In order to achieve a return to his homeland, he renounced any claim to the throne and to Italy's crown jewels. He publicly assured the Italian government that the nation and the crown properties, confiscated by the State in 1946, "are no longer ours", referring to the House of Savoy. "For that matter we have no claim on the Crown jewels", he said. "We have nothing in Italy and we are not asking for anything". Vittorio Emanuele also dropped his case at the European Court of Human Rights.[citation needed] In February 2002, Vittorio Emanuele and his son Emanuele Filiberto wrote a signed letter, published through a law firm, in which they formally expressed their loyalty to the Constitution of Italy.[5] In line with the provisions of the Italian Constitution, in temporary disposition XIV (which deals with the abolition of titles of nobility) Vittorio Emanuele renounced his title of prince.[citation needed]

Return to Italy

On 23 October 2002, the provision in the Constitution of Italy that prohibited Vittorio Emanuele's return to Italy was repealed, after he signed an agreement recognizing the Republic as the valid government of the state. Vittorio Emanuele was permitted to re-enter the country from 10 November 2002. On 23 December 2002, he made his first trip home in over half a century. On the one-day visit he, his wife and his son had a 20-minute audience with Pope John Paul II at the Vatican.[6]

Upon their first visit in 2003 to Naples, where Vittorio Emanuele was born, and from where his family sailed into exile in 1946, the reception of the Savoys was mixed; most people were indifferent to them, some hostile, few supportive. The media reported that many in Naples were not happy to see the return of the family, when hundreds of noisy demonstrators chanted negative slogans as they progressed through the city.[2] Demonstrations were staged by two traditionally opposing factions: anti-monarchists on one hand, and supporters of the Bourbon Kings of the Two Sicilies, whose family was deposed when Italy was united in 1861 under the House of Savoy.[7]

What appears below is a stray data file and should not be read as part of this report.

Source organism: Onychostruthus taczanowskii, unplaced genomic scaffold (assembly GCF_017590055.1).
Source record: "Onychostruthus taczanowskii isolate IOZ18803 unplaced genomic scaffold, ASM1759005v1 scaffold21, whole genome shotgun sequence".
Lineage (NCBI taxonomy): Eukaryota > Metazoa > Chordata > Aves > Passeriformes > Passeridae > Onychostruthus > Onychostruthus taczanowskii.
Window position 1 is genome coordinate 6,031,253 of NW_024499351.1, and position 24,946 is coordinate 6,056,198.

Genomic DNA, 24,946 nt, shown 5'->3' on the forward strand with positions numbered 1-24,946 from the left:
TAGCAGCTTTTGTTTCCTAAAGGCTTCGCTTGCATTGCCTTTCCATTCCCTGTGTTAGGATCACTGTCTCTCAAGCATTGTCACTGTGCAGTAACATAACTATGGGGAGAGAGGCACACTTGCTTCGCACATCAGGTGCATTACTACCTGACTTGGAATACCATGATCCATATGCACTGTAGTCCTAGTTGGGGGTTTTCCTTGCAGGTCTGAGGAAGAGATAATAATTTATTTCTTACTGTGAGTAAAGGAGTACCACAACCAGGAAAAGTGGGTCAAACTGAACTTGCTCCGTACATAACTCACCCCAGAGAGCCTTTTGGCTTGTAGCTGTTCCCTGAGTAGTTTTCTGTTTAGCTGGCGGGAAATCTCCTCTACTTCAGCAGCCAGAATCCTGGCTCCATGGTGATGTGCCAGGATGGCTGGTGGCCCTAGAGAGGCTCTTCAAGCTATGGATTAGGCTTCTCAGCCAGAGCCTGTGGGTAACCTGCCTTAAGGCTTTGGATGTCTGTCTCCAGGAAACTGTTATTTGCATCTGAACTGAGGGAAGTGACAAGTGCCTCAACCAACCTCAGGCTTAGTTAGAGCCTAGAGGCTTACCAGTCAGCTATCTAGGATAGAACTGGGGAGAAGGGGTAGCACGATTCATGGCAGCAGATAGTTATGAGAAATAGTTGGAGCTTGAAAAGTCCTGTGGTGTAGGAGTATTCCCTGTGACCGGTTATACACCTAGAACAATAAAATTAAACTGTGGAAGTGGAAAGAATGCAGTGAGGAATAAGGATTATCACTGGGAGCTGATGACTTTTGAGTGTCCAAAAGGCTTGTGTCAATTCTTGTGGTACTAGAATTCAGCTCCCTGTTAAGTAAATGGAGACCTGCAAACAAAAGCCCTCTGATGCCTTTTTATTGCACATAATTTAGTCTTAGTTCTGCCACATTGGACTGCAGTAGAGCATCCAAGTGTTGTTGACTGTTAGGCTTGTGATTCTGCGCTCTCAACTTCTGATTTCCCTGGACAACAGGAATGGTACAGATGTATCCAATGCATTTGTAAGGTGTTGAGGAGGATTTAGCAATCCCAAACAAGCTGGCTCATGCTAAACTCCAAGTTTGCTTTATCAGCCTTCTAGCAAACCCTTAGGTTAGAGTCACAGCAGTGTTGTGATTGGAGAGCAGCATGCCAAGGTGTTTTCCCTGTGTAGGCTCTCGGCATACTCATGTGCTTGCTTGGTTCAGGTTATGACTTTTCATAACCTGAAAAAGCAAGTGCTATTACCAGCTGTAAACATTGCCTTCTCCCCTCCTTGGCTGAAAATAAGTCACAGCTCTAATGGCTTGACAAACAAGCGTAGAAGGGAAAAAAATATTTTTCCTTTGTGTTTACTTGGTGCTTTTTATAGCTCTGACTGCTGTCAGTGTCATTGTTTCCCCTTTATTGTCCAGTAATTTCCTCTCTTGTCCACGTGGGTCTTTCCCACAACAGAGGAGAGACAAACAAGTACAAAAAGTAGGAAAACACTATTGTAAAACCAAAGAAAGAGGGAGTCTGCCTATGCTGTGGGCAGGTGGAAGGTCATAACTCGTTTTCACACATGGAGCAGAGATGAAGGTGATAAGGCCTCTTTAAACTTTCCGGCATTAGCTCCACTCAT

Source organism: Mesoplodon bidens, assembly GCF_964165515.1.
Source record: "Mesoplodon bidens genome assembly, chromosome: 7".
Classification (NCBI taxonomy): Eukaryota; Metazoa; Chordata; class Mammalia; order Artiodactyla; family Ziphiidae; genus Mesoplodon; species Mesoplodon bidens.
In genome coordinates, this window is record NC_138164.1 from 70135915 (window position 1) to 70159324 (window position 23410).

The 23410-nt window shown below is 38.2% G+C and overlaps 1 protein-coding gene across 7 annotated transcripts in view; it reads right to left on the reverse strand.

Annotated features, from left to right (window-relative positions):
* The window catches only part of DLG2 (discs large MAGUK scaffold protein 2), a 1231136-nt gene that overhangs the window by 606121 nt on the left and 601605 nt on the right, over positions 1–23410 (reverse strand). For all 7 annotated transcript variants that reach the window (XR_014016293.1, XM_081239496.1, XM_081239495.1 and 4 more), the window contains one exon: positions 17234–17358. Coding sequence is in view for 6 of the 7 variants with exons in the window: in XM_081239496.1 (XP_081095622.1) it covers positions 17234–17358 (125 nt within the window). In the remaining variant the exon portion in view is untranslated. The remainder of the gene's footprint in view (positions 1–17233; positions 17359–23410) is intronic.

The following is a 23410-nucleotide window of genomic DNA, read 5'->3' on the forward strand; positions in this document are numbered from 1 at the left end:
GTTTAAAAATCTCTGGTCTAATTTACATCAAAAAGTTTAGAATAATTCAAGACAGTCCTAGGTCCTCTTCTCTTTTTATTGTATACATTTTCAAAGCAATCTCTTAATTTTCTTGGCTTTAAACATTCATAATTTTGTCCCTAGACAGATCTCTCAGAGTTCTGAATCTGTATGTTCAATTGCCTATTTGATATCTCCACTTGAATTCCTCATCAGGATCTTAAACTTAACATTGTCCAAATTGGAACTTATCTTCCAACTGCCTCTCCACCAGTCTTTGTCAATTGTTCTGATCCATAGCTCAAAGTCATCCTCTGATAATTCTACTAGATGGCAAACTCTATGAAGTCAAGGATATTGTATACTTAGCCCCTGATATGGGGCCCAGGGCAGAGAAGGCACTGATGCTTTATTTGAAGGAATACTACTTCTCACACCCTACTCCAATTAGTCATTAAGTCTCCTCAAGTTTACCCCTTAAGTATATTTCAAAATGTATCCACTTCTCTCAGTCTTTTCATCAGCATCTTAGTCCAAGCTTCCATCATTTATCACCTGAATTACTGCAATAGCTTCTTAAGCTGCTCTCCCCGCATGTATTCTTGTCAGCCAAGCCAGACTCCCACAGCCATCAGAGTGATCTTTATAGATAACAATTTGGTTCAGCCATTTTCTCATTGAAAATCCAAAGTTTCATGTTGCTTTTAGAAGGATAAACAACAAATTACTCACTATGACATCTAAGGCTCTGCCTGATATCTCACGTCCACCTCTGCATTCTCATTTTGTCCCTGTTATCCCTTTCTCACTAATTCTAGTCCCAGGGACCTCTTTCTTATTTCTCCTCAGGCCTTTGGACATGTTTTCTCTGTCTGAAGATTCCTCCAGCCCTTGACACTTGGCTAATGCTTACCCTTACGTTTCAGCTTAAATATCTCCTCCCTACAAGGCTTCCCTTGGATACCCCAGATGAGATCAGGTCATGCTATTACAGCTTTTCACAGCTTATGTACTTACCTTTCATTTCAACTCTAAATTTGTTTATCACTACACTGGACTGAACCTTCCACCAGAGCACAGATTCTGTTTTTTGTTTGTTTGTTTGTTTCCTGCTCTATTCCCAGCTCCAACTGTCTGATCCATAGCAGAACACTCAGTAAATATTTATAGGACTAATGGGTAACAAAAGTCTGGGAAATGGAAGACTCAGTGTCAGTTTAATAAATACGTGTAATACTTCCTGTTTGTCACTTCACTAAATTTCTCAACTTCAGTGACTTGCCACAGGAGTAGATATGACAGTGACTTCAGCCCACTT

Ethiopian Massacres at time of Birth (1937)

On the day of Vittorio Emanuele's birth, 12 February 1937, the Viceroy of Italian East Africa Rodolfo Graziani decided to celebrate the birth of the heir by handing out alms at the Palace in Addis Ababa. Graziani sat in the portico of the (built for the exiled Emperor Haile Selassie) with Ethiopian and Italian notables, when two Eritrean rebels tossed hand grenades at him. A deacon who served as an attendant for the Coptic Archbishop Kirilos was killed, and the Viceroy and several others were wounded. The Italians then launched a savage massacre in Addis Ababa in which hundreds were killed over the next week. Although the attempted assassins were later found to be Eritreans, the Italians targeted Amhara (specifically Shewan Amharas) for vengeance, and any Ethiopians who had a modern education. Many were burned alive in their homes. The fascist authorities also took the opportunity to burn the Orthodox Cathedral of St. George. A few weeks later, upon learning that the wives of the conspirators had taken refuge briefly at the Debre Libanos Monastery, the Italians went there on the feast day of St. Tekle Haimanot, the founder of the Monastery, and massacred all the monks and the pilgrims who had traveled there for the feast.